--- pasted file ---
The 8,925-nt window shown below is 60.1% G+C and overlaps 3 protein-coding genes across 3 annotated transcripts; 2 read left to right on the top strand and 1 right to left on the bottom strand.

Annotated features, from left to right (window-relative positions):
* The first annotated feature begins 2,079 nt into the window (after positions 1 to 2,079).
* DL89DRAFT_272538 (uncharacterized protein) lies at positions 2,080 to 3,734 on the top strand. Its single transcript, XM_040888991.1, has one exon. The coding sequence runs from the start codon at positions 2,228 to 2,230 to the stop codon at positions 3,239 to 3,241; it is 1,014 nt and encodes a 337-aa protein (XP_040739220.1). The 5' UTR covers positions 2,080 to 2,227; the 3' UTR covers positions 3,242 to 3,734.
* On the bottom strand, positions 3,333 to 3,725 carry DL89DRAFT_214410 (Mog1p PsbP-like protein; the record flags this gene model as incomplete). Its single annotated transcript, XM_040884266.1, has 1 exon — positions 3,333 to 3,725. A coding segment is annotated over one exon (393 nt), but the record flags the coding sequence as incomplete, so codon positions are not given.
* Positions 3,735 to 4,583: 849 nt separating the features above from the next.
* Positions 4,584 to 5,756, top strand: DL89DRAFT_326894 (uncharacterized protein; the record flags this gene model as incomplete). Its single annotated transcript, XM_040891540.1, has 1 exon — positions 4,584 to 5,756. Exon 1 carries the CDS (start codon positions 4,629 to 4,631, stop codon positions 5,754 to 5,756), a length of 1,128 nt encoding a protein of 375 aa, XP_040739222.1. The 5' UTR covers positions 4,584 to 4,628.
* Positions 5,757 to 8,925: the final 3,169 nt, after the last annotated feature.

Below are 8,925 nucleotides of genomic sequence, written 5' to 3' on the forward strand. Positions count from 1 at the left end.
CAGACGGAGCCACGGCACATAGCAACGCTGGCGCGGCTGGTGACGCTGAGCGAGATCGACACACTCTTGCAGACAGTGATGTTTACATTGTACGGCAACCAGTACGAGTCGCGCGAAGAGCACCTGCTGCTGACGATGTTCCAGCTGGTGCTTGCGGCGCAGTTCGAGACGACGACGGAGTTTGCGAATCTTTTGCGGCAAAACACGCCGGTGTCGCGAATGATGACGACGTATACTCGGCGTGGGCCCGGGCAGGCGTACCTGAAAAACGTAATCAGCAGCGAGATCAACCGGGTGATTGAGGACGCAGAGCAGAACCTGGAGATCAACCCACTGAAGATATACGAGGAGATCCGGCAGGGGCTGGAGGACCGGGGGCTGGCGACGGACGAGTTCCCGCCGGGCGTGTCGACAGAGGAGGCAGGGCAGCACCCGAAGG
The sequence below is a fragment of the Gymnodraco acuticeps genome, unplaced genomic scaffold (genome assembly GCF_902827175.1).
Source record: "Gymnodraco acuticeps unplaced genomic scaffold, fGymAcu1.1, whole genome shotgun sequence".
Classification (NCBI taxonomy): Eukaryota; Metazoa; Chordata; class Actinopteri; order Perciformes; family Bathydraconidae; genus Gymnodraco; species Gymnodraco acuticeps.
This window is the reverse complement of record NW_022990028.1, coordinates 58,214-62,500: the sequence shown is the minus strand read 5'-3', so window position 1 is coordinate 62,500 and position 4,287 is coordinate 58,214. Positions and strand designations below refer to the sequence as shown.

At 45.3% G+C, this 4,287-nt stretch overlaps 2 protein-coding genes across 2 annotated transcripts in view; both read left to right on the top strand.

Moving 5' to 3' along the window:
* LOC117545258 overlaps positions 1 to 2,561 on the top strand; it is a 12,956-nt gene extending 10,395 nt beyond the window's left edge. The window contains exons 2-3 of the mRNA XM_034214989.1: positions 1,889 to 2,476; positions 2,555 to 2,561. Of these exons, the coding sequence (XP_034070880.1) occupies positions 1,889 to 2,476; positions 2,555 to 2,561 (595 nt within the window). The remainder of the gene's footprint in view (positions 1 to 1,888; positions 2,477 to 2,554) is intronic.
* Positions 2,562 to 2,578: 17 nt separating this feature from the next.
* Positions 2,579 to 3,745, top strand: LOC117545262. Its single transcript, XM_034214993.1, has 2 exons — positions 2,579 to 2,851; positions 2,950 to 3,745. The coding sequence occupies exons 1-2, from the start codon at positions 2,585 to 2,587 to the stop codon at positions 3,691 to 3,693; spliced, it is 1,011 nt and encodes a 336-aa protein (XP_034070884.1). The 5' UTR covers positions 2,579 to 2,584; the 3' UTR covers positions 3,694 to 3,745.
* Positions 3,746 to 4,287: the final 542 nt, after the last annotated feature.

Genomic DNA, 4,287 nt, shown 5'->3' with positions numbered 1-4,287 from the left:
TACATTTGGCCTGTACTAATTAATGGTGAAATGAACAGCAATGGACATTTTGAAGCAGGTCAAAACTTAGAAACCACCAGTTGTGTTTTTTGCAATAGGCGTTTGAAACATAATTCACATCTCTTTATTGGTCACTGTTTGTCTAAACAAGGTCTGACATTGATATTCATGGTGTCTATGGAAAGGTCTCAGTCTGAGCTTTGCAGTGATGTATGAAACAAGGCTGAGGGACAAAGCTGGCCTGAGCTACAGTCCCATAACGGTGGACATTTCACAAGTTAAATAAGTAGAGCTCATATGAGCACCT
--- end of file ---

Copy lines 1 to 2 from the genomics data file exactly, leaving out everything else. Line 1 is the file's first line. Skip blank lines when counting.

The 8,925-nt window shown below is 60.1% G+C and overlaps 3 protein-coding genes across 3 annotated transcripts; 2 read left to right on the top strand and 1 right to left on the bottom strand.

Annotated features, from left to right (window-relative positions):